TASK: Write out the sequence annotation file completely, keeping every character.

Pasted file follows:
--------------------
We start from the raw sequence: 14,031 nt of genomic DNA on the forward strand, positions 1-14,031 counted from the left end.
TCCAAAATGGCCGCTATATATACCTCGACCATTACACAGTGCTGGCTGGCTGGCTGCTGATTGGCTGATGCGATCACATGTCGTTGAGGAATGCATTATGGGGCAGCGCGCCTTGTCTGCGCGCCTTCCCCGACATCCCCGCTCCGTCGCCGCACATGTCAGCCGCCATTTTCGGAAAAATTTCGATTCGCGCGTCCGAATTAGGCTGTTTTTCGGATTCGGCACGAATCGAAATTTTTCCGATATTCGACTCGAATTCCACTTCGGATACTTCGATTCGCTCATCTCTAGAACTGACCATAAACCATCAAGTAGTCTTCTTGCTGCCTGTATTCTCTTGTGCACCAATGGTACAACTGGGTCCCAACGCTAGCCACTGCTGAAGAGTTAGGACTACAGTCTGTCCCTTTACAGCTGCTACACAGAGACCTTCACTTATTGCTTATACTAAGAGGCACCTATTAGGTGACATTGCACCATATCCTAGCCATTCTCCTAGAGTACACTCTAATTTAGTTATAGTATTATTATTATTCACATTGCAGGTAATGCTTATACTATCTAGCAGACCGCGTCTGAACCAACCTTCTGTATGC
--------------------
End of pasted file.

We start from the raw sequence: 14,031 nt of genomic DNA on the forward strand, positions 1-14,031 counted from the left end.
TCCAAAATGGCCGCTATATATACCTCGACCATTACACAGTGCTGGCTGGCTGGCTGCTGATTGGCTGATGCGATCACATGTCGTTGAGGAATGCATTATGGGGCAGCGCGCCTTGTCTGCGCGCCTTCCCCGACATCCCCGCTCCGTCGCCGCACATGTCAGCCGCCATTTTCGGAAAAATTTCGATTCGCGCGTCCGAATTAGGCTGTTTTTCGGATTCGGCACGAATCGAAATTTTTCCGATATTCGACTCGAATTCCACTTCGGATACTTCGATTCGCTCATCTCTAGAACTGACCATAAACCATCAAGTAGTCTTCTTGCTGCCTGTATTCTCTTGTGCACCAATGGTACAACTGGGTCCCAACGCTAGCCACTGCTGAAGAGTTAGGACTACAGTCTGTCCCTTTACAGCTGCTACACAGAGACCTTCACTTATTGCTTATACTAAGAGGCACCTATTAGGTGACATTGCACCATATCCTAGCCATTCTCCTAGAGTACACTCTAATTTAGTTATAGTATTATTATTATTCACATTGCAGGTAATGCTTATACTATCTAGCAGACCGCGTCTGAACCAACCTTCTGTATGC